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Author Topic: Air cleaner vacuum diaphragm - restore?  (Read 978 times)

attkrlufy

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Air cleaner vacuum diaphragm - restore?
« on: May 19, 2011, 01:18:12 AM »

I'm now the proud owner of a mid-'70s dual snorkel air cleaner.  It's a bit rough, so I have some work to do.  But it fits my car exactly, has no holes/modifications for a lean-burn, AND came from the factory without an OSAC valve, so it has the block-off plate, instead. (sweeeet!)  However, my question is with the vacuum heat riser diaphragms:





They're a bit rough, too, but I want to reuse them since they both hold vacuum. (and they're each $70 a pop to replace!)  But I don't know how delicate this mechanism is.

How easy are these to ruin?

I'm thinking they're too small to glass bead.  So I guess I have to sand and/or chemically remove the rust off the tops and bottoms, then paint them Mopar orange - but I don't know what will happen if water, rust dust, paint, etc. gets "in" the diaphragm.

Anyone have tips/tricks/advice?


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1979 New Yorker - 360 4v, 2.71:1 rear, factory moonroof, factory road wheels


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Air cleaner vacuum diaphragm - restore?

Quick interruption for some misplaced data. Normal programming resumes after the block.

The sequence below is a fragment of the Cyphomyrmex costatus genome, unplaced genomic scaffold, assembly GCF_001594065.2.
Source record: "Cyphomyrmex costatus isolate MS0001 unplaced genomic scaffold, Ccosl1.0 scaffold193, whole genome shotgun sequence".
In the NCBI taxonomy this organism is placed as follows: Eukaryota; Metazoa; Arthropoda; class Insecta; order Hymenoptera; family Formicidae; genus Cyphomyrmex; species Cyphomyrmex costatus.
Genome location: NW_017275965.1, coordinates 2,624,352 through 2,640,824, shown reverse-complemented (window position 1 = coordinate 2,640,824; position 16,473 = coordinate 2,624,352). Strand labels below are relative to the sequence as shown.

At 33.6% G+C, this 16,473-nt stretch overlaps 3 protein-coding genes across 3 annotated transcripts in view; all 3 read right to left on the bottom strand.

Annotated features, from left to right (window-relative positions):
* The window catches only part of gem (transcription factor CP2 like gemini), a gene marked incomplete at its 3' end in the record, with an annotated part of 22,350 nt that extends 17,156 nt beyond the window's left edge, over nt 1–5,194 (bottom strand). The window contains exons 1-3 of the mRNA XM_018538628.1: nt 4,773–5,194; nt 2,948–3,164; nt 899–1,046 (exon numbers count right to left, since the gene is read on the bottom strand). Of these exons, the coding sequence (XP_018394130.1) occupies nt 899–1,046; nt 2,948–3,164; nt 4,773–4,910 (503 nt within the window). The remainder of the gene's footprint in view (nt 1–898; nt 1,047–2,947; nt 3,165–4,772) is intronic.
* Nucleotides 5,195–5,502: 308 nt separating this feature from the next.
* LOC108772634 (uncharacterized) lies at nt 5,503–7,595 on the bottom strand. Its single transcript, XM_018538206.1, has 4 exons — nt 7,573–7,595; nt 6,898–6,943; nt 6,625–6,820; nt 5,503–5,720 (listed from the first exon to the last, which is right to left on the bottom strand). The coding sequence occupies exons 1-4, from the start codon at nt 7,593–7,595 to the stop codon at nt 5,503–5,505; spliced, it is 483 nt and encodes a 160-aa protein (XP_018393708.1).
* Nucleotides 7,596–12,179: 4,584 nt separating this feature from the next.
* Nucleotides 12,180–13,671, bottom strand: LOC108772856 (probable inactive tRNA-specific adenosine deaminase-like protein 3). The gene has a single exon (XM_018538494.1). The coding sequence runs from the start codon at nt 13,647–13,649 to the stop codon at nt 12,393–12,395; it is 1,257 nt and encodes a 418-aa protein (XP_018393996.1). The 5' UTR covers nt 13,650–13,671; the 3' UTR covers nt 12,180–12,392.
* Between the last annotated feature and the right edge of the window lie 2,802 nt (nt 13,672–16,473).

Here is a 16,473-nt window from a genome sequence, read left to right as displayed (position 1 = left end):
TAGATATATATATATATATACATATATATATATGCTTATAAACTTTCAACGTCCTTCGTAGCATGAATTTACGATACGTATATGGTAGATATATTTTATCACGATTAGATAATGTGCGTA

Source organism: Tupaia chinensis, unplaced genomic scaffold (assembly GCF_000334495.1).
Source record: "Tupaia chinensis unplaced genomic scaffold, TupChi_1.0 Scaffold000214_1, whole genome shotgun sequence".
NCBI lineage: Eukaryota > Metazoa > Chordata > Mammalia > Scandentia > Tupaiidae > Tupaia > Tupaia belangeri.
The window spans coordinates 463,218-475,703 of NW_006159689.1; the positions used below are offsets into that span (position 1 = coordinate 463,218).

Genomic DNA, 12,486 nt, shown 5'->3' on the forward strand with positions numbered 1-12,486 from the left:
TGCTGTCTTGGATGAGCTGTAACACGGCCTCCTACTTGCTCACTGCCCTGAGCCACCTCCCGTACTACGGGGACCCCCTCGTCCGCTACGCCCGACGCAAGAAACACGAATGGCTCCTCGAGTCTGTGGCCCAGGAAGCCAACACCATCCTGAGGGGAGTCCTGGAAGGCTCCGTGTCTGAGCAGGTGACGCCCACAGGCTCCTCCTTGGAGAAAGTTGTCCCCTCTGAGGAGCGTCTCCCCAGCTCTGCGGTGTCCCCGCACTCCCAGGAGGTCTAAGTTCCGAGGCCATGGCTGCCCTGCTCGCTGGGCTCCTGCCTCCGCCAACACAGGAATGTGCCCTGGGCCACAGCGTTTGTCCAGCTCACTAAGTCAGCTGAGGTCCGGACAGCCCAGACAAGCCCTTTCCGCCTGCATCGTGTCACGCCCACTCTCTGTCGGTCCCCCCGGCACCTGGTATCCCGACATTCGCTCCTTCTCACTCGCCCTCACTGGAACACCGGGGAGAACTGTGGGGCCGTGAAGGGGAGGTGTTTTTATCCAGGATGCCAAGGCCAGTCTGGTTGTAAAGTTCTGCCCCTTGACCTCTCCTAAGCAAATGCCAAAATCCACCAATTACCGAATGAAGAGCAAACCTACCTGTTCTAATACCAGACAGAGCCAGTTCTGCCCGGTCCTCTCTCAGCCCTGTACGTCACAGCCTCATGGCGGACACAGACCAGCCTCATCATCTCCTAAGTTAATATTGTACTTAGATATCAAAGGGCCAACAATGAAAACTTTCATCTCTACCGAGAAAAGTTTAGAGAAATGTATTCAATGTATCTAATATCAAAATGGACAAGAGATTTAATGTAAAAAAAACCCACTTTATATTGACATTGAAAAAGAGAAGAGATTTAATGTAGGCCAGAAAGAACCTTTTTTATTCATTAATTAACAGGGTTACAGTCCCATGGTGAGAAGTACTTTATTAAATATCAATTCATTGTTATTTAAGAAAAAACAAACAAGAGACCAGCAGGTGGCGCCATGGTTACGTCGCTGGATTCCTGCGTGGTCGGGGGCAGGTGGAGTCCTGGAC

« Reply #1 on: May 19, 2011, 06:29:35 AM »

How about plugging the vacuum with a nipple to keep anything from going inside it, then soaking them in the molasses to get rid of the rust. That was a neat thing last thread done on it, should be the most gentle method to get rid of the rust on the underside. Glass beading the tops should not be a problem, nothing sensitive there, just don't do the bottom side where the rubber may have some exposure to the pressure, and again, keep the nipple in place, hand sanding three eigths of an inch the nipple covers can easily be done by hand. Use a rust inhibitor before painting.
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attkrlufy

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Air cleaner vacuum diaphragm - restore?
« Reply #2 on: May 19, 2011, 06:48:51 AM »


Quote from: dana44
How about plugging the vacuum with a nipple to keep anything from going inside it, then soaking them in the molasses to get rid of the rust.
Molasses?    Ok - but because there's a metal rod that comes down from the diaphragm, it's gonna be hard soaking the bottom in molasses unless the whole assembly is submerged.  I can't lay it flat.

So if molasses and water gets inside it won't harm the inner workings of the diaphragm?

Quote from: dana44
Use a rust inhibitor before painting.
Would I use this as a primer or would the primer go over it?  Got any brands / recommendations?

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1979 New Yorker - 360 4v, 2.71:1 rear, factory moonroof, factory road wheels


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Air cleaner vacuum diaphragm - restore?
« Reply #3 on: May 19, 2011, 07:38:35 PM »

Come on guys, where is the post about using molasses to clean rust? I remember a bunch of really rusty parts and what was it, an Ajax restoration? We talked about it for a couple weeks.

I figure if it is rust that is the problem, molasses will not deteriorate rubber like chemicals could, and a simple metal etching, like metal clean, or etching primer, then paint should prevent it from rusting again.



 
CALLING STEVE, where's the molassess link/topic????
 
 
Here's what thrashingcows said:
dana442011-05-20 00:41:36
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